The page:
TIP | Titanic Related Ships | Delaware | United States Navy


United States Navy

Image of USS Delaware (United States Navy)

Length: 518 ft.
Breadth: 85 ft.
Draft (or Depth): 27 ft
Tonnage: 20,380 (displacement)
Speed: 21 knots
Builder: Newport News Shipbuilding Co., Newport News, Va.
Launched: February 6, 1909
Maiden Voyage: April 4, 1910 (commissioned)
Disposition: February 5, 1924 - sold to breakers.

Port of Registry:
Flag of Registry: U. S.
Funnel color: Gray
Company flag: U. S.
Signal Letters:
Wireless call letters: N E K
Details: Battleship BB-28: displacement 20,380; length 518'9"; beam 85'3"; drapht 27'4"; speed 21 knots; complement 933; armament 10 12', 14 5', 2 21" torpedo tubes; class Delaware


Relationship to Titanic disaster / inquiries.

Tests were run on the United States battleships Delaware and North Dakota to determine their time to react to a full astern command while the vessels were going forward at 21 knots.


November 11, 1907

Keel laid.

February 6, 1909

Launched by Newport News Shipbuilding Co., Newport News, Va.; sponsored by Mrs. A. P. Cahall, niece of the Governor of Delaware.

April 4, 1910


After visiting Wilmington, Del., from 3 to 9 October 1910, to receive a gift of a silver service from the state, Delaware sailed from Hampton Roads 1 November with the First Division, Atlantic Fleet, to visit Weymouth, England, and Cherbourg, France, and after battle practice at Guantanamo Bay, Cuba, returned to Norfolk 18 January 1911. She departed 31 January to carry the remains of Chilean Minister Cruz to Valparaiso, sailing by way of Rio de Janeiro, Brazil, and Punta Arenas, Chile. Returning to New York 5 May, she sailed 4 June for Portsmouth, England, where from 19 to 28 June she took part in the fleet review accompanying the coronation of King George V.

In her operations with the Fleet from 1912 to 1917, Delaware joined in exercises, drills, and torpedo practice at Rockport and Provincetown, Mass.; engaged in special experimental firing and target practice at Lynnhaven Roads; trained in Cuban waters participating in fleet exercises; and provided summer training for midshipmen. She passed before President Taft and the Secretary of the Navy in the Naval Review of 14 October 1912 and the next year visited Villefranche, France, while on a cruise with battleships Wyoming (BB-32) and Utah (BB-31). In 1914 and again in 1916 she cruised off Vera Cruz to protect American lives and property during the political disturbances in Mexico.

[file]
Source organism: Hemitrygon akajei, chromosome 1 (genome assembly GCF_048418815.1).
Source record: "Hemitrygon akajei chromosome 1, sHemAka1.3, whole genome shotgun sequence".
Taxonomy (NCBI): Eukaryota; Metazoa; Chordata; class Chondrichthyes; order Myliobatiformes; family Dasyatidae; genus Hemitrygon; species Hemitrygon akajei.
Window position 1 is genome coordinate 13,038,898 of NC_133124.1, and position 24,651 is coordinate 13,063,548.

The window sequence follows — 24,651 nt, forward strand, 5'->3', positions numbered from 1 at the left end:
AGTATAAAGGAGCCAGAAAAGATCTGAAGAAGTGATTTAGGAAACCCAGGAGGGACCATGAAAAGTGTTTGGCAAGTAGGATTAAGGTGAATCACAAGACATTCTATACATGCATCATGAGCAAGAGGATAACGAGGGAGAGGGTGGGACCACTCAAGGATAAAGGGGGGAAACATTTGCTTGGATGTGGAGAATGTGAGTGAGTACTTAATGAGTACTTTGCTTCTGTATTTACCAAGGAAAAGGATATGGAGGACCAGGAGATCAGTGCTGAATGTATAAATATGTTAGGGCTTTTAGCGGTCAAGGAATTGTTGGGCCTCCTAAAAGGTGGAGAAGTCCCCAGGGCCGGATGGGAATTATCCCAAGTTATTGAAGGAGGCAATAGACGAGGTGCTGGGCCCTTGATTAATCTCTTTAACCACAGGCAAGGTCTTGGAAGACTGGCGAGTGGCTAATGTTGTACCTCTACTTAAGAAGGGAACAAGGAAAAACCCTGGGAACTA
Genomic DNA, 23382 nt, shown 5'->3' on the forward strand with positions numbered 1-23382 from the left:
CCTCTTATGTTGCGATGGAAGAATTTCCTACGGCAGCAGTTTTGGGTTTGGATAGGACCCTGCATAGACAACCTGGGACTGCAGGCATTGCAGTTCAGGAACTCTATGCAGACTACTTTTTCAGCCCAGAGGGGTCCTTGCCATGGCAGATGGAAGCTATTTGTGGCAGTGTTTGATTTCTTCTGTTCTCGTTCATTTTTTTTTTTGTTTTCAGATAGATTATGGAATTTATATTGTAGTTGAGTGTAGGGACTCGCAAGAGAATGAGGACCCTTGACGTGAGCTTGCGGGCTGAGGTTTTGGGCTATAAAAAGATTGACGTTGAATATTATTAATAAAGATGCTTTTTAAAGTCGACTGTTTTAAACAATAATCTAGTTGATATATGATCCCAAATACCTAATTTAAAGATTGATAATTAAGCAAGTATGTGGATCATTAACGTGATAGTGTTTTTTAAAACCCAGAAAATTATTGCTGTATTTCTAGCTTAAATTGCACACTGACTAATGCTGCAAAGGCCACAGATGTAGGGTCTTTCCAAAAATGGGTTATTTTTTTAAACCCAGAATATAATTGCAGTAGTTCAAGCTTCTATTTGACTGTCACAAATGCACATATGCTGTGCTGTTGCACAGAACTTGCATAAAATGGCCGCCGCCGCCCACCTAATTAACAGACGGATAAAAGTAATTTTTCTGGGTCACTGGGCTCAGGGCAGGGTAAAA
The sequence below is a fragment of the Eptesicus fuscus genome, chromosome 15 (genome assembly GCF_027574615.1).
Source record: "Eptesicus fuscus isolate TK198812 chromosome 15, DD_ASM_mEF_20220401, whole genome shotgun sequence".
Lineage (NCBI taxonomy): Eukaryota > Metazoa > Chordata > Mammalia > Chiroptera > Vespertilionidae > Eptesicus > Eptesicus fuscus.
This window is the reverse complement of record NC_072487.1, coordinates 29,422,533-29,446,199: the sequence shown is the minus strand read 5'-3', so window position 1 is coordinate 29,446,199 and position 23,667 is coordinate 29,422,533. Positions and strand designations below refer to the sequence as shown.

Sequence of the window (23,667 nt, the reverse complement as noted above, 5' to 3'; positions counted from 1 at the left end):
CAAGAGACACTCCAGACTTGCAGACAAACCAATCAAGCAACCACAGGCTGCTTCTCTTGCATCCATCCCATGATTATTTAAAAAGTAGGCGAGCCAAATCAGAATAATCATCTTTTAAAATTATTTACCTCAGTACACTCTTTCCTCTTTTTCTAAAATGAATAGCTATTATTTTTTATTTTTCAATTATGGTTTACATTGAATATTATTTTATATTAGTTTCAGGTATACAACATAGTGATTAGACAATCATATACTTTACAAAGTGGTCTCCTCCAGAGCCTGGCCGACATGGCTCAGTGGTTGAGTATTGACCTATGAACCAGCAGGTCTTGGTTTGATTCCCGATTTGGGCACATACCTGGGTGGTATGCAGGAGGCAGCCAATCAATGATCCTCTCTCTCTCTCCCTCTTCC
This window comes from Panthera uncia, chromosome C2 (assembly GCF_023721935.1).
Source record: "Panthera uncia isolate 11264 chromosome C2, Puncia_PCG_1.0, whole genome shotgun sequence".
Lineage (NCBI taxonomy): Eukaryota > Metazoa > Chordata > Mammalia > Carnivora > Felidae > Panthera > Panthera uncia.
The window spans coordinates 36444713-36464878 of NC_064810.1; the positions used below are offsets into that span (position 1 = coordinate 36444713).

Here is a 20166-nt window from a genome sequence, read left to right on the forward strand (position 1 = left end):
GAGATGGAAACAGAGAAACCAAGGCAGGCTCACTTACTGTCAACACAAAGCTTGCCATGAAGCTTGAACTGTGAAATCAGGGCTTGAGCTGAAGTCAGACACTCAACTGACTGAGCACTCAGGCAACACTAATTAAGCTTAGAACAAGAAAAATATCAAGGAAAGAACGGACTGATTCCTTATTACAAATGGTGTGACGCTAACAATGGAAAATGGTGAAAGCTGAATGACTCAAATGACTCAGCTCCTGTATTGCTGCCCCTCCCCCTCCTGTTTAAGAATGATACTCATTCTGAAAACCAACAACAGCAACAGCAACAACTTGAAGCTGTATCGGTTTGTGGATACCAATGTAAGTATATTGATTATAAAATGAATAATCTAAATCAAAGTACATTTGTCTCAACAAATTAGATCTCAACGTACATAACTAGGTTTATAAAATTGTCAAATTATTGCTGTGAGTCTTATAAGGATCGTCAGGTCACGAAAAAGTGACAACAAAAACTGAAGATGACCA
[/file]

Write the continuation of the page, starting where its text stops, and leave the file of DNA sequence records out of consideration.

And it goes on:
With the outbreak of World War I in Europe, Delaware returned to Hampton Roads from winter maneuvers in the Caribbean to train armed guard crews and engineers, as well as join in exercises to ready the Fleet for war. On 25 November 1917 she sailed from Lynnhaven Roads with Division 9, bound for Scapa Flow, Scotland. After battling bad weather in the North Atlantic, she joined the 6th Battle Squadron, British Grand Fleet 14 December for exercises to coordinate the operations of the Allied force.

February 8, 1918

While escorting a large group of merchant ships headed to Norway Delaware was twice attacked by submarine. Skillful handling and maneuvering enabled the battleship to evade both attacks.

November 12, 1918

Entered Boston Navy Yard for an overhaul.

August 30, 1923

Delaware entered Norfolk Navy Yard and her crew was transferred to the newly commissioned Colorado (BB-45), Delaware's replacement in the Fleet. Moving to Boston Navy Yard in September, she was stripped of warlike equipment.

November 10, 1923

Decomissioned and stricken from the Navy register.

February 5, 1924

Sold Boston Iron & Metal Co. Baltimore, Maryland and scrapped.


Courtesy: U.S. Naval Historical Center
Image Courtesy: U.S. Naval Historical Center